Article  CAS  PubMed  PubMed Central  Google Scholar 

  5. Wang W, Liu C-F. Sepsis heterogeneity. World J Pediatr. 2023;19:919–27.

    Article  PubMed  Google Scholar 

  6. Pulendran B, Davis MM. The science and medicine of human immunology. Science. 2020;369.

  7. Song J, Park DW, Moon S, Cho H-J, Park JH, Seok H, et al. Diagnostic and prognostic value of interleukin-6, pentraxin 3, and procalcitonin levels among sepsis and septic shock patients: a prospective controlled study according to the Sepsis-3 definitions. BMC Infect Dis. 2019;19:968.

    Article  PubMed  PubMed Central  Google Scholar 

  8. Hack CE, De Groot ER, Felt-Bersma RJ, Nuijens JH, Strack Van Schijndel RJ, Eerenberg-Belmer AJ, et al. Increased plasma levels of interleukin-6 in sepsis. Blood. 1989;74:1704–10.

  9. Ebihara T, Matsumoto H, Matsubara T, Matsuura H, Hirose T, Shimizu K, et al. Adipocytokine profile reveals resistin forming a prognostic-related cytokine network in the acute phase of sepsis. Shock. 2021;56:718–26.

    Article  CAS  PubMed  Google Scholar 

  10. Schädler D, Pausch C, Heise D, Meier-Hellmann A, Brederlau J, Weiler N, et al. The effect of a novel extracorporeal cytokine hemoadsorption device on IL-6 elimination in septic patients: a randomized controlled trial. PLoS ONE. 2017;12:e0187015.

    Article  PubMed  PubMed Central  Google Scholar 

  11. Vincent JL, Spapen H, Bakker J, Webster NR, Curtis L. Phase II multicenter clinical study of the platelet-activating factor receptor antagonist BB-882 in the treatment of sepsis. Crit Care Med. 2000;28:638–42.

    Article  CAS  PubMed  Google Scholar 

  12. Mansfield S, Grießl M, Gutknecht M, Cook CH. Sepsis and cytomegalovirus: foes or conspirators? Med Microbiol Immunol. 2015;204:431–7.

    Article  CAS  PubMed  PubMed Central  Google Scholar 

  13. Imlay H, Limaye AP. Current understanding of cytomegalovirus reactivation in critical illness. J Infect Dis. 2020;221:S94-102.

    Article  CAS  PubMed  PubMed Central  Google Scholar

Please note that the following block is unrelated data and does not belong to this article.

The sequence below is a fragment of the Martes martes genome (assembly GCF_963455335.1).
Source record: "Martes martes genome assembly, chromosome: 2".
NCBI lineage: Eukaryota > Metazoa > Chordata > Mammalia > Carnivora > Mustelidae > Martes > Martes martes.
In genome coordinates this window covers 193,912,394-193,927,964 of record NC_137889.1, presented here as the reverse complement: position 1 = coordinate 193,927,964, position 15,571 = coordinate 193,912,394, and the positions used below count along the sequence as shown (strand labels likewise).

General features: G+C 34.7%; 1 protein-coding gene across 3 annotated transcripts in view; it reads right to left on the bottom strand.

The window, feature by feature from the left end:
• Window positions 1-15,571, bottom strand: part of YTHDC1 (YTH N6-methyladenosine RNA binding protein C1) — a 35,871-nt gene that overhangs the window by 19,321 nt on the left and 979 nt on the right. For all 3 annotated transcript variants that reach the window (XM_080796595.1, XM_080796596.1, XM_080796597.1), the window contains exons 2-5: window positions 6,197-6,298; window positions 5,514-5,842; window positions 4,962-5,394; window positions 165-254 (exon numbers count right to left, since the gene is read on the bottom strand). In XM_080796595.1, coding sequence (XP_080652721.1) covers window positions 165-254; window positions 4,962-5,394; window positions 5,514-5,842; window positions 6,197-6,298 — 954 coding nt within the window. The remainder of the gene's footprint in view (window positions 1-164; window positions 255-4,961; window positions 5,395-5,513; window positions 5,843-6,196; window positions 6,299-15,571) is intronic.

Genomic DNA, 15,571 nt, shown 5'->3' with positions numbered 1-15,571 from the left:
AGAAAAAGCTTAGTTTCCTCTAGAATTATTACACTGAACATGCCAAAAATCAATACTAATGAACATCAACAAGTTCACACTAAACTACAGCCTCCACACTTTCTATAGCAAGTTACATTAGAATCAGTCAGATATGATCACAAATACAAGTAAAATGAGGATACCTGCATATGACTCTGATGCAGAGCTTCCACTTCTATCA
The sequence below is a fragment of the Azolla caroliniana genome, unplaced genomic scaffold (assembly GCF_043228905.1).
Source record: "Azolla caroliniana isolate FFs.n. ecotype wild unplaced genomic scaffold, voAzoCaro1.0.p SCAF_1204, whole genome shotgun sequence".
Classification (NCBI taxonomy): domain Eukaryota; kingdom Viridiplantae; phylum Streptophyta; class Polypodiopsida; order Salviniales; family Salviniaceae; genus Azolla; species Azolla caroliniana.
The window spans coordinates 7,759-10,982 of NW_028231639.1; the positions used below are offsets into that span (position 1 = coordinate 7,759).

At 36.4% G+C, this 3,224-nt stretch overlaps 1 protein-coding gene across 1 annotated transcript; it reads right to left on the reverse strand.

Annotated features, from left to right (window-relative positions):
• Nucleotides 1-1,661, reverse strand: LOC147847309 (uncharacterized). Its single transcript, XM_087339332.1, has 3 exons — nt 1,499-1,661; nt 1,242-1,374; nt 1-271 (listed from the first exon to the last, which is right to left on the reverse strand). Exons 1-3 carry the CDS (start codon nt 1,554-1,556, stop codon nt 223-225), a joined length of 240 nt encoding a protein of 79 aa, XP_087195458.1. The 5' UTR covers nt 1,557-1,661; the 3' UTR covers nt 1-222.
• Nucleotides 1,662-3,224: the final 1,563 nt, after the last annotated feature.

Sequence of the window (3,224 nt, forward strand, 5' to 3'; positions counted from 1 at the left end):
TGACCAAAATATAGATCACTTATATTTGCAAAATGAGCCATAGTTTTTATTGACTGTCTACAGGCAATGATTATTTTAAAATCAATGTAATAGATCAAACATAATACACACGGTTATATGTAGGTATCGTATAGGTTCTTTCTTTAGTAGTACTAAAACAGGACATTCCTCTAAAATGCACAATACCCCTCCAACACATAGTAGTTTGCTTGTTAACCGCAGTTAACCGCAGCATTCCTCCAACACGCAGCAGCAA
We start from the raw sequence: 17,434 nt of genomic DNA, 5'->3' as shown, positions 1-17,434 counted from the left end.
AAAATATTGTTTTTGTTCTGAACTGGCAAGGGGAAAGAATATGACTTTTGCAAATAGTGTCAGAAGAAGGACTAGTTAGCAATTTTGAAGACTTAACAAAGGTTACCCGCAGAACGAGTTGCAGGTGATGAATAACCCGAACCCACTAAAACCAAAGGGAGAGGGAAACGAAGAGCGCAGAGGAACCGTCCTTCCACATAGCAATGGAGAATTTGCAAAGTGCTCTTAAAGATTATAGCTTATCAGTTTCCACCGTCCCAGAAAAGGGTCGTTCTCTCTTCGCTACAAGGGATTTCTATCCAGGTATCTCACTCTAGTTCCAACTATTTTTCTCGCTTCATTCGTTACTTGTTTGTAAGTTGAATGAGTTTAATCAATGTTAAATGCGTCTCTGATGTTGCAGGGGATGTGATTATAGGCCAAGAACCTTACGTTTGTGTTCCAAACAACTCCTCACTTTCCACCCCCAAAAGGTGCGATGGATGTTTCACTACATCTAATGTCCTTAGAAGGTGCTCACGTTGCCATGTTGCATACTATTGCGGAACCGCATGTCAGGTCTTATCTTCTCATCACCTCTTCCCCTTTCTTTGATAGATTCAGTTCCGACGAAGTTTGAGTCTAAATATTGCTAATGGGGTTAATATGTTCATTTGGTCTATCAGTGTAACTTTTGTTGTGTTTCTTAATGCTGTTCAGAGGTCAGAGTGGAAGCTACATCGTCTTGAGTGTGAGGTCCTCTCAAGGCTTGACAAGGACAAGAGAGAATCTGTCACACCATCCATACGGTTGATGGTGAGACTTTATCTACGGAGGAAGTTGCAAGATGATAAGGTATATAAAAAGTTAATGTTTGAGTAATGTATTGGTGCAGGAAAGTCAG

14. Cannon MJ, Schmid DS, Hyde TB. Review of cytomegalovirus seroprevalence and demographic characteristics associated with infection. Rev Med Virol. 2010;20:202–13.

    Article  PubMed  Google Scholar 

  15. Lachmann R, Loenenbach A, Waterboer T, Brenner N, Pawlita M, Michel A, et al. Cytomegalovirus (CMV) seroprevalence in the adult population of Germany. PLoS ONE. 2018;13:e0200267.

    Article  PubMed  PubMed Central  Google Scholar 

  16. Dupont L, Reeves MB. Cytomegalovirus latency and reactivation: recent insights into an age old problem. Rev Med Virol. 2016;26:75–89.

    Article  PubMed  Google Scholar 

  17. Jarvis MA, Nelson JA. Human cytomegalovirus persistence and latency in endothelial cells and macrophages. Curr Opin Microbiol. 2002;5:403–7.

    Article  CAS  PubMed  Google Scholar 

  18. Forte E, Zhang Z, Thorp EB, Hummel M. Cytomegalovirus latency and reactivation: an intricate interplay with the host immune response. Front Cell Infect Microbiol. 2020;10:130.

    Article  CAS  PubMed  PubMed Central  Google Scholar 

  19. Bruggeman CA. Cytomegalovirus and latency: an overview. Virchows Arch B Cell Pathol Incl Mol Pathol. 1993;64:325–33.

    Article  CAS  PubMed  Google Scholar 

  20. Heininger A, Haeberle H, Fischer I, Beck R, Riessen R, Rohde F, et al. Cytomegalovirus reactivation and associated outcome of critically ill patients with severe sepsis. Crit Care. 2011;15:R77.

    Article  PubMed  PubMed Central  Google Scholar 

  21. von Müller L, Klemm A, Weiss M, Schneider M, Suger-Wiedeck H, Durmus N, et al. Active cytomegalovirus infection in patients with septic shock. Emerg Infect Dis. 2006;12:1517–22.

    Article  Google Scholar 

  22. Jaber S, Chanques G, Borry J, Souche B, Verdier R, Perrigault P-F, et al. Cytomegalovirus infection in critically ill patients: associated factors and consequences. Chest. 2005;127:233–41.

    Article  PubMed  Google Scholar 

  23. Ziemann M, Sedemund-Adib B, Reiland P, Schmucker P, Hennig H. Increased mortality in long-term intensive care patients with active cytomegalovirus infection. Crit Care Med. 2008;36:3145–50.

    Article  PubMed  Google Scholar 

  24. La Rosa C, Diamond DJ. The immune response to human CMV. Future Virol. 2012;7:279–93.

    Article  PubMed  PubMed Central  Google Scholar 

  25. van den Berg SPH, Pardieck IN, Lanfermeijer J, Sauce D, Klenerman P, van Baarle D, et al. The hallmarks of CMV-specific CD8 T-cell differentiation. Med Microbiol Immunol. 2019;208:365–73.

    Article  PubMed  PubMed Central  Google Scholar 

  26. Vossen MTM, Westerhout EM, Söderberg-Nauclér C, Wiertz EJHJ. Viral immune evasion: a masterpiece of evolution. Immunogenetics. 2002;54:527–42.

    Article  CAS  PubMed  Google Scholar 

  27. Smith C, Khanna R. Immune regulation of human herpesviruses and its implications for human transplantation. Am J Transpl Off J Am Soc Transplant Am Soc Transpl Surg. 2013;13 Suppl 3:9–23; quiz 23.